2. It's not only what you know, it's who you know.
Sometimes they say you should only write what you know. However, you can cheat by getting advisors on board. Two key elements we were not familiar with involved the restaurant kitchen environment and the 90's drug culture in London. Neither Dan nor I have worked as a chef and we have never smoked. So we first got a friend of ours, Ben Rohde, involved, who is a writer and was familiar with that culture from his past. He re-wrote the scenes brilliantly, adding very witty Cockney dialogue. Then we had a chef read the script, who gave us some advice regarding the gas stove in the kitchen as mentioned in the script.

Script advisor/writer
Ben Rohde

3. Cut, cut, cut...
The last script editing session was with Tomislav Stefanac , who has worked as a script editor for TV episodes in Croatia. So one evening, Tomislav, Sinéad, Dan and I got together, we read the script aloud, and discussed everything, especially on a mission of cutting it down.

Script supervisor
Tomislav Stefanac

The session was intended to be only for a couple of hours but I remember it went to like a eight hour session. We cut down and improved quite a lot of dialogue.

And so we completed – or abandoned the script.

Sunday, 20 September 2009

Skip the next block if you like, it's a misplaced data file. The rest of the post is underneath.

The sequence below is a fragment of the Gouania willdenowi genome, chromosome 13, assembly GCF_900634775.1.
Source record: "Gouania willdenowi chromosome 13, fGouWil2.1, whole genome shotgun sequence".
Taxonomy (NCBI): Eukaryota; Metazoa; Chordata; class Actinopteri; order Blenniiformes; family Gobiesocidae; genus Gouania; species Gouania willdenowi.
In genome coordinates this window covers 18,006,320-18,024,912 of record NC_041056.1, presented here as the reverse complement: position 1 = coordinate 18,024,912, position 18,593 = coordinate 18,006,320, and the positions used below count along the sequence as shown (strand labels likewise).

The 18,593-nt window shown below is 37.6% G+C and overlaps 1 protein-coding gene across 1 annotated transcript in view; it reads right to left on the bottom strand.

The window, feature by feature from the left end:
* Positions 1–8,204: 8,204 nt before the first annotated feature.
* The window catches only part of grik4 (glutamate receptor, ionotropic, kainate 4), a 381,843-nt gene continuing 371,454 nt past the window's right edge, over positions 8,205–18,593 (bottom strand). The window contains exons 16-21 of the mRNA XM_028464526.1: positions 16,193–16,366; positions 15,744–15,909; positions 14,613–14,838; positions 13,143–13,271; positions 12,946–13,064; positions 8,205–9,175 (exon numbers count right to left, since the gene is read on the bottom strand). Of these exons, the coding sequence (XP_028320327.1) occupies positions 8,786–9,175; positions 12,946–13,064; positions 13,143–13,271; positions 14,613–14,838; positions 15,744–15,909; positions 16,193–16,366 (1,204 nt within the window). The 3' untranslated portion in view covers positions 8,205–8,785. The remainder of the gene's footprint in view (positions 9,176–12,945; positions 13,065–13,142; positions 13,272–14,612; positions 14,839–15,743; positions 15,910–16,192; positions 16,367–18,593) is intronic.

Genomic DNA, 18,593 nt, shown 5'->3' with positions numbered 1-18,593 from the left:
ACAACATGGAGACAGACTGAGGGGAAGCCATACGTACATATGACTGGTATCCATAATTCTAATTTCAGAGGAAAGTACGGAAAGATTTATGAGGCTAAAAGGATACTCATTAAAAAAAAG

Tip # 12 Give your characters the right names

By Itsuka Yamasaki (Writer/Producer)

One of the first things we did as a production team was script editing. The session itself will be explained in a later post but in this particular article I would like to focus on just one thing people seem to overlook: character names.

Even with blockbuster films, sometimes you wonder where on earth the filmmakers came up with some names. I recently watched Babel and there were American children aged about 8-10 called Mike and Debbie. I didn't want to be finicky, but to me they didn't sound like modern kids at all and the names kept bugging me throughout the film.

As a production team we thought carefully about each character's names. Because we are all foreigners (Sinead is Irish, Dan's Kiwi, I'm Japanese) we were extra sensitive. We didn't want them to sound unnatural to an English audience.

Character names should reflect their age, country, social status, while also creative and memorable, but should never distract or confuse the audience unless it's done on purpose (as in a comedy, like the character played by Ben Stiller in Meet the Parents!).

Of course, in reality people do have interesting names. It's very possible that there today exists a young girl called Myrtle or Doreen, or a builder called Rufus or Charles, or brothers Shane and Shaun, or friends surnamed Cod and Chip (this is for real according to a friend of mine) and people called James Bond or Tom Cruise (these people apparently exist too). But in films they will distract the audience from the story and we should avoid by all means.

John Miller